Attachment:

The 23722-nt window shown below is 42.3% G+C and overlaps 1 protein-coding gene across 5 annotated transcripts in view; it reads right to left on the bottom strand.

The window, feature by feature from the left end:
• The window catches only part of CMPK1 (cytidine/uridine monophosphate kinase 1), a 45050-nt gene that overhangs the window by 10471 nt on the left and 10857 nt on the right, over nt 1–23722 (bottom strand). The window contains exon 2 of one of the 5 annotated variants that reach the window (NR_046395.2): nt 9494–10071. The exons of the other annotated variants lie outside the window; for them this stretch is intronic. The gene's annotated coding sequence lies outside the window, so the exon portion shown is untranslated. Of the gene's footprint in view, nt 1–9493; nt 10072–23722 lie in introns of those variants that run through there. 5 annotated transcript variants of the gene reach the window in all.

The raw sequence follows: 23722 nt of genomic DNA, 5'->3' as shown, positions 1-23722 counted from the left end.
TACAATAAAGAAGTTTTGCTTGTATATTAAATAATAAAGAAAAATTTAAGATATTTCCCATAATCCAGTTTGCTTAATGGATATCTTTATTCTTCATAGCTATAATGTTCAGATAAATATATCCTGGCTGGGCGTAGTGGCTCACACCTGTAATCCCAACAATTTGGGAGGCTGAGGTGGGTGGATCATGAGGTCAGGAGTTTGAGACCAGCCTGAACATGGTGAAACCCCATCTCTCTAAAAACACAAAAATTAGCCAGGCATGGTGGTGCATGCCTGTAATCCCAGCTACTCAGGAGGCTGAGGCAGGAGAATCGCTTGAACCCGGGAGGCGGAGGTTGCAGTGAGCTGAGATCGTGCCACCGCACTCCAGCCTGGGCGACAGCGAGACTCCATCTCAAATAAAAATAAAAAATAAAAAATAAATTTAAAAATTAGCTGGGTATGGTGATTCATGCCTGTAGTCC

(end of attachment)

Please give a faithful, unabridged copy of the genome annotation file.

The 23722-nt window shown below is 42.3% G+C and overlaps 1 protein-coding gene across 5 annotated transcripts in view; it reads right to left on the bottom strand.

The window, feature by feature from the left end:
• The window catches only part of CMPK1 (cytidine/uridine monophosphate kinase 1), a 45050-nt gene that overhangs the window by 10471 nt on the left and 10857 nt on the right, over nt 1–23722 (bottom strand). The window contains exon 2 of one of the 5 annotated variants that reach the window (NR_046395.2): nt 9494–10071. The exons of the other annotated variants lie outside the window; for them this stretch is intronic. The gene's annotated coding sequence lies outside the window, so the exon portion shown is untranslated. Of the gene's footprint in view, nt 1–9493; nt 10072–23722 lie in introns of those variants that run through there. 5 annotated transcript variants of the gene reach the window in all.

The raw sequence follows: 23722 nt of genomic DNA, 5'->3' as shown, positions 1-23722 counted from the left end.
TACAATAAAGAAGTTTTGCTTGTATATTAAATAATAAAGAAAAATTTAAGATATTTCCCATAATCCAGTTTGCTTAATGGATATCTTTATTCTTCATAGCTATAATGTTCAGATAAATATATCCTGGCTGGGCGTAGTGGCTCACACCTGTAATCCCAACAATTTGGGAGGCTGAGGTGGGTGGATCATGAGGTCAGGAGTTTGAGACCAGCCTGAACATGGTGAAACCCCATCTCTCTAAAAACACAAAAATTAGCCAGGCATGGTGGTGCATGCCTGTAATCCCAGCTACTCAGGAGGCTGAGGCAGGAGAATCGCTTGAACCCGGGAGGCGGAGGTTGCAGTGAGCTGAGATCGTGCCACCGCACTCCAGCCTGGGCGACAGCGAGACTCCATCTCAAATAAAAATAAAAAATAAAAAATAAATTTAAAAATTAGCTGGGTATGGTGATTCATGCCTGTAGTCC